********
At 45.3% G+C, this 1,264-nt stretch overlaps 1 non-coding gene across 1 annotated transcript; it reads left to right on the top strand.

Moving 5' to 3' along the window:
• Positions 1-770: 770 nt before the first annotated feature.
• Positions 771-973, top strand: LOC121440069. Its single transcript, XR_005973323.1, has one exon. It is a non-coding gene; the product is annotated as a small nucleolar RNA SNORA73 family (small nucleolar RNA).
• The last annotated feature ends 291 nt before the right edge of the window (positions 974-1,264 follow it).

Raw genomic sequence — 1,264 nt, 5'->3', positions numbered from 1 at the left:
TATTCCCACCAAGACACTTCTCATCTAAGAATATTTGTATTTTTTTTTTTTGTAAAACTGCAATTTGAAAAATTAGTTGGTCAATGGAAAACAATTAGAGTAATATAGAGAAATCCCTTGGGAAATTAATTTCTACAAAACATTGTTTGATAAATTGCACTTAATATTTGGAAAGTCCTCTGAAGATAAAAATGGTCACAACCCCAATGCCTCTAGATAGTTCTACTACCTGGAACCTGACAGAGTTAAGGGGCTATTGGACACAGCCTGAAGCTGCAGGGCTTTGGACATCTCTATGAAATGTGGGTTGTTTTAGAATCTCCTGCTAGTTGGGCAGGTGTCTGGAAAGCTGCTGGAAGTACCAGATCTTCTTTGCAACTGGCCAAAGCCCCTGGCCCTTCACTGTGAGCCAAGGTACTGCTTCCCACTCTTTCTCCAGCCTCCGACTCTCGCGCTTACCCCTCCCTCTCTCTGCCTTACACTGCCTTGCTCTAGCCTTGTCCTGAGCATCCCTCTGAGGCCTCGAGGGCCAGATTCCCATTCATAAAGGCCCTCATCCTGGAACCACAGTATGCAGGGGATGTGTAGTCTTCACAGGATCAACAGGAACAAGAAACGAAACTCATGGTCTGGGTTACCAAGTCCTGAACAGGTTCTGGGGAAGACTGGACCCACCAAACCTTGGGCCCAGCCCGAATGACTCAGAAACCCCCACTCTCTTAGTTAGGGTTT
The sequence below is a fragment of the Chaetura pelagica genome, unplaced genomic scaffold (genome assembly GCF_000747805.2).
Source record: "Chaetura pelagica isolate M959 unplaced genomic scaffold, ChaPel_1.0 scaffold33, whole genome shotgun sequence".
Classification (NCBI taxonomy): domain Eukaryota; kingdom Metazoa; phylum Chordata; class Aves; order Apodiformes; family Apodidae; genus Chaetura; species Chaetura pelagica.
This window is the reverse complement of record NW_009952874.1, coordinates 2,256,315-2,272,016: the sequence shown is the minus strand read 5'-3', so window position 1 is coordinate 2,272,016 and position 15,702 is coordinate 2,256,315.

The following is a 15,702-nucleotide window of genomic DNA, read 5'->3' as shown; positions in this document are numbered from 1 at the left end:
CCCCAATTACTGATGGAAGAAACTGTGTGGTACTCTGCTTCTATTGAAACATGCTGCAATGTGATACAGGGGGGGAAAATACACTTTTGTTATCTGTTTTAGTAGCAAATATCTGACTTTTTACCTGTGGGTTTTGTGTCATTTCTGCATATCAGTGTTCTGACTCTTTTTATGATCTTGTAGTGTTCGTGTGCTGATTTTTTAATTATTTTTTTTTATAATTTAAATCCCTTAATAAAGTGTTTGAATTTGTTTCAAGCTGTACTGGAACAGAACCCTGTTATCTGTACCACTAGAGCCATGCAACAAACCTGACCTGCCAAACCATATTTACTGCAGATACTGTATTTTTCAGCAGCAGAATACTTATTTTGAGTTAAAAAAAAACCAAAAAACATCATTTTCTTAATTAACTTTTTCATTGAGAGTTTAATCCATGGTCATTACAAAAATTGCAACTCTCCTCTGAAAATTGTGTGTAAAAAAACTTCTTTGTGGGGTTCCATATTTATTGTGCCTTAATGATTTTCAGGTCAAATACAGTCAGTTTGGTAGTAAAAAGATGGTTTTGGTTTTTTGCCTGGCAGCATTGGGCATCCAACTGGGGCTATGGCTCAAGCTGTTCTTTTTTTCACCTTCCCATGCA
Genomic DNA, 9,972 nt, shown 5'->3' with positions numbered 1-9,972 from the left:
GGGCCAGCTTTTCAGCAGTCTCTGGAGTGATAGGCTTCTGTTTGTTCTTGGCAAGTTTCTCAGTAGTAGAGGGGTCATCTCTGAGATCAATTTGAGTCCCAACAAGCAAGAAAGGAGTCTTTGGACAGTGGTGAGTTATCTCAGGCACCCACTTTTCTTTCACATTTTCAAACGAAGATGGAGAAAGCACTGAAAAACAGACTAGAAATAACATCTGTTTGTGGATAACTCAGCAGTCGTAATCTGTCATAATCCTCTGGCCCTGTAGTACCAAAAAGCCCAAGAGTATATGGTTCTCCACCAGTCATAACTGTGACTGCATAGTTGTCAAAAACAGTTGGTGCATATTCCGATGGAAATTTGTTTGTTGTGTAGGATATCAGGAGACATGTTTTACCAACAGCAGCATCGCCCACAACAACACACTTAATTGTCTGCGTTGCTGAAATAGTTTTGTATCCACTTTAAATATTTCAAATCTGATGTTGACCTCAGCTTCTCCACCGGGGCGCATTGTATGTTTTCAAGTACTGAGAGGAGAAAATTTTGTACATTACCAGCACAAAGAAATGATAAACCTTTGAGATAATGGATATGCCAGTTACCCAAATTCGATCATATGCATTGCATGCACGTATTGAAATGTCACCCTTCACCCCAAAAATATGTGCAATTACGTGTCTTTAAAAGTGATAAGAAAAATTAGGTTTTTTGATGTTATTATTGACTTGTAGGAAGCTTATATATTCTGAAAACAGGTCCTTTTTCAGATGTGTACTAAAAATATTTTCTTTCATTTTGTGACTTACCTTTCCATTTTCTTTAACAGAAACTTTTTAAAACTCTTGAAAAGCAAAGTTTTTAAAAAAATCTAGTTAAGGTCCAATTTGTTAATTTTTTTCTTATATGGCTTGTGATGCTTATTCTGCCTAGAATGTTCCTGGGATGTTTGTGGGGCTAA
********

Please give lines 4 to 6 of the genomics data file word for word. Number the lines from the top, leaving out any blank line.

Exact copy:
• Positions 771-973, top strand: LOC121440069. Its single transcript, XR_005973323.1, has one exon. It is a non-coding gene; the product is annotated as a small nucleolar RNA SNORA73 family (small nucleolar RNA).
• The last annotated feature ends 291 nt before the right edge of the window (positions 974-1,264 follow it).

Raw genomic sequence — 1,264 nt, 5'->3', positions numbered from 1 at the left: